Finding velocity/time graph for a car?

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In summary, The speaker has been trying to find a velocity versus time graph for a car they are fixing, but they have run into some problems. They approximated a power versus velocity graph and looked at the formula for air resistance and rolling resistance. However, the result they got doesn't make sense and they are seeking help to verify their work. They also discuss the relationship between power, force, and velocity.
  • #1
andrewr0x
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I have been recently playing around with some figures in an attempt to find a velocity versus time graph under ideal conditions including air resistance and rolling resistance for a car that I am in the process of fixing. What better incentive to get it running than knowing (at least a rough estimate) of how fast it will be? However, I have run into some problems.

I have Approximated a Power versus velocity graph based on a graph that I got from finding a cubic regression from a dynamometer chart of the engine in the car. I then altered tha graph so that instead of having power versus rpm of the flywheel to power versus velocity given the gear ratios and radius of the tire.
v=(2pi*x/60)/(Ratio of gear * Ratio of Differential)*Radius of Tire
where v is velocity and x is the RPM of the engine.

Once this has been found, I determined that the derivative of P(v) would equal F(v) due to the engine. I also looked up the formula for F(v) of air resistance to be (1/2)*Coefficient of drag*Frontal area*Air density*velocity^2. Rolling resistance's would be Coefficient of rolling friction*Normal.

From this I get a differential equation that m(dv/dt)=Fengine(v)-Fair(v)-Ffriction(v).

However, upon solving this, I get a result that does not make sense at all. Could someone verify that I am doing this correctly, and if not, give me some instructions on how to do this the correct way? Any and all help is appreciated.
 
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  • #2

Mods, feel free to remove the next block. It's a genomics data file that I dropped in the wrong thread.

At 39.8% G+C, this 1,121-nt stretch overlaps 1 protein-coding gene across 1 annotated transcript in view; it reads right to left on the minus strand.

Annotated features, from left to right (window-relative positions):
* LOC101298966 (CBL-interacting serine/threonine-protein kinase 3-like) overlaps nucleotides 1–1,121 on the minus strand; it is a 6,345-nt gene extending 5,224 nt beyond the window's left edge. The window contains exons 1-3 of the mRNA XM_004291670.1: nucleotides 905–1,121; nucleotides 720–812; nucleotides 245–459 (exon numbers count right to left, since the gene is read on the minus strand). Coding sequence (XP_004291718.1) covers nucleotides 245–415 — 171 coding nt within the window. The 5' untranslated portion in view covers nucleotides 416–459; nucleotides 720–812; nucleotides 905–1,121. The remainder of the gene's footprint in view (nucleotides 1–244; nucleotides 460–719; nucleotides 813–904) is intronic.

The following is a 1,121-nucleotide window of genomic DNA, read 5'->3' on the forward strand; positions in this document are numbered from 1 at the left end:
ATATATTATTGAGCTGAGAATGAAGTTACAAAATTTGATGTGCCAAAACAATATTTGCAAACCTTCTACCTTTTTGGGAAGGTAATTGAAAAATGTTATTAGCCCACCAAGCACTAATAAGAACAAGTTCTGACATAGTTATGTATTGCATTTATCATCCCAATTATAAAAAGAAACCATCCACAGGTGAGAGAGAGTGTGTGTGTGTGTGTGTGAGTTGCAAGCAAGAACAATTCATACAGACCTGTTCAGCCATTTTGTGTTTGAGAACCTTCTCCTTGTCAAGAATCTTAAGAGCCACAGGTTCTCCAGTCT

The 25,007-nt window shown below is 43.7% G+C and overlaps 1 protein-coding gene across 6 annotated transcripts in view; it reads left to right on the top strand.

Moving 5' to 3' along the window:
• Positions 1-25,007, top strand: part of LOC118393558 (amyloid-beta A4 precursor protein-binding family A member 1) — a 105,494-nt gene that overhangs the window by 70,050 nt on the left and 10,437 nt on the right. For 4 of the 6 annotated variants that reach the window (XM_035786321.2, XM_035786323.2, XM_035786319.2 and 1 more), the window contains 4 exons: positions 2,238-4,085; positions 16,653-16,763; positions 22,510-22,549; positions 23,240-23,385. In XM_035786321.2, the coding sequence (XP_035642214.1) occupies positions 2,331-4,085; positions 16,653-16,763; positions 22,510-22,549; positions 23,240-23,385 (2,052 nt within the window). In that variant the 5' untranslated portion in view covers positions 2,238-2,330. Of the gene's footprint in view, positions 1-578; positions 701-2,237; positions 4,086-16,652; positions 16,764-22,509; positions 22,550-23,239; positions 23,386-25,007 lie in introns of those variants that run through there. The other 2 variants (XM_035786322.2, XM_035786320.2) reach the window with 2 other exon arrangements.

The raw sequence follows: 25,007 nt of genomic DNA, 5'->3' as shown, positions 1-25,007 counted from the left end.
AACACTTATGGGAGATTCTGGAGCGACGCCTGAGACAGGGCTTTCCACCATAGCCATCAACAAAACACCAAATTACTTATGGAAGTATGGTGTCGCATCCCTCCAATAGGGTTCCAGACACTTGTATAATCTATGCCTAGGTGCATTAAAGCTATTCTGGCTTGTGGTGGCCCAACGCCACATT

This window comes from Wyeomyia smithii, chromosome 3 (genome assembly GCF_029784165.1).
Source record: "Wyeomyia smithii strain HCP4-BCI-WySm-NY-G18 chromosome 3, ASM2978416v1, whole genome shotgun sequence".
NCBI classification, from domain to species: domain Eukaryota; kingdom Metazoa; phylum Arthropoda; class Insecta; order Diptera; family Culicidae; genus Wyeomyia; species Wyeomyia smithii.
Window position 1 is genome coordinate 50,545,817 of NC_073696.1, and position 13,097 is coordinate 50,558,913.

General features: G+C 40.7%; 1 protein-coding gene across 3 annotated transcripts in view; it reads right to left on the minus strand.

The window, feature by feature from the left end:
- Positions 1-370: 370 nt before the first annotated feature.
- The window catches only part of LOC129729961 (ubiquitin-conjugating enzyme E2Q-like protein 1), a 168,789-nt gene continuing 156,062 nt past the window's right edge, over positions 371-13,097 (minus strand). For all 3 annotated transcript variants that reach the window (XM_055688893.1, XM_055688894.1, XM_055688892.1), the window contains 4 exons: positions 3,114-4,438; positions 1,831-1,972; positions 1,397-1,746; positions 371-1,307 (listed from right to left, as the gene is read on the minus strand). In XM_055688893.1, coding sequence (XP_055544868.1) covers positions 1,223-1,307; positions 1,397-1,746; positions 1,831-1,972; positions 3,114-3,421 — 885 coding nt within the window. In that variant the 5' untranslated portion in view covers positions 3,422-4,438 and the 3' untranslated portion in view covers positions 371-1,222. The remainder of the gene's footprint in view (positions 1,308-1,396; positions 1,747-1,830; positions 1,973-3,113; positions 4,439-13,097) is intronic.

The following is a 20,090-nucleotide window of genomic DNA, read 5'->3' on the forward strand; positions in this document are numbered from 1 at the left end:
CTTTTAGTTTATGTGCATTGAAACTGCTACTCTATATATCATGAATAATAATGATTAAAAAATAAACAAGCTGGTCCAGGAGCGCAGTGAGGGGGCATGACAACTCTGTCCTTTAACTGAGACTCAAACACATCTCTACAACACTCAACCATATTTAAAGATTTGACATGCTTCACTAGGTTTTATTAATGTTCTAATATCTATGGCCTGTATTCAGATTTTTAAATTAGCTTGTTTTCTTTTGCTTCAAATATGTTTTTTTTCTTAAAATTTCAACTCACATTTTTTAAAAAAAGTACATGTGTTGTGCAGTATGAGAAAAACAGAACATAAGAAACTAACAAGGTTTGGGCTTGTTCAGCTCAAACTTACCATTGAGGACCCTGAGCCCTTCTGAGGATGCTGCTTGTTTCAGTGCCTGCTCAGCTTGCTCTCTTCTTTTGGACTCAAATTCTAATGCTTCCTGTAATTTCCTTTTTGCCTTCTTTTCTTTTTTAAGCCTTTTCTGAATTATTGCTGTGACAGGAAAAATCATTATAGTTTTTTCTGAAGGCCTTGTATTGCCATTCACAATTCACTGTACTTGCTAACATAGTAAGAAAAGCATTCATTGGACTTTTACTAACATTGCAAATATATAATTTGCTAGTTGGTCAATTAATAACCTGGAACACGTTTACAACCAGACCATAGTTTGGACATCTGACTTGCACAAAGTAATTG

The force given by engine is not the derivative dP/dv. It is P/v.
 
  • #3
krab said:
The force given by engine is not the derivative dP/dv. It is P/v.
But I thought that the integral of Force versus Velocity gives you Power?

Can you explain why the force of an engine would be power/velocity?
 
  • #4
[tex] P = \frac{dW}{dt} [/tex]

[tex]F = \frac{dW}{dx} [/tex] so [tex] dW = F dx [/tex]

then

[tex] P = \frac{F dx}{dt} [/tex]

If F is assumed to be constant it simplifies to the very nice

[tex] P = F \frac{dx}{dt} = Fv [/tex]
 
  • #5
The thing about this is that the force of my engine is not constant. So I need a way to allow for this in my equations
 
  • #6
If the force is varying with time, just differentiate the second last expression, if it is varying with some other variable, then use the chain rule to find the net rate of change WRT to time.
 
  • #7
whozum said:
[tex] P = \frac{dW}{dt} [/tex]

[tex]F = \frac{dW}{dx} [/tex] so [tex] dW = F dx [/tex]

then

[tex] P = \frac{F dx}{dt} [/tex]

If F is assumed to be constant it simplifies to the very nice

[tex] P = F \frac{dx}{dt} = Fv [/tex]
That's all true except the last sentence. F needn't be constant.
[tex] P = \frac{F dx}{dt} = F \frac{dx}{dt} = Fv [/tex]
 
  • #8
Thank you guys, I will try and play around with that formula. I was playing around in Derive (very nice once you get the hang of it) and I got a velocity curve that made no sense at all. After thinking about that I remember reviewing that Power = Force * Average Velocity in my Physics C class.
 
  • #10
I am getting a force of 19k Newtons. This seems unreasonably high to be pulling about 1.4 G's in a 3000 pound car with only 160 hp to the wheels. What would cause this?
 
  • #11
160hp can get you this force, but at only 14 mph.
 

Related to Finding velocity/time graph for a car?

1. What is a velocity/time graph for a car?

A velocity/time graph for a car is a graphical representation of how the velocity of a car changes over time. It shows how fast the car is moving at different points in time.

2. How is a velocity/time graph for a car created?

A velocity/time graph for a car is created by plotting the velocity of the car on the y-axis and time on the x-axis. The data points are then connected with a line to show the changes in velocity over time.

3. What does the slope of a velocity/time graph for a car represent?

The slope of a velocity/time graph for a car represents the acceleration of the car. A steeper slope indicates a higher acceleration, while a flatter slope indicates a lower acceleration.

4. How can you determine the distance traveled from a velocity/time graph for a car?

The distance traveled can be determined by finding the area under the velocity/time graph. This can be done by dividing the graph into smaller shapes (such as rectangles or triangles) and calculating the area of each shape, then adding them together.

5. What can a velocity/time graph for a car tell us about the motion of the car?

A velocity/time graph for a car can tell us about the speed, direction, and acceleration of the car at different points in time. It can also show if the car is moving at a constant speed or if it is accelerating or decelerating.

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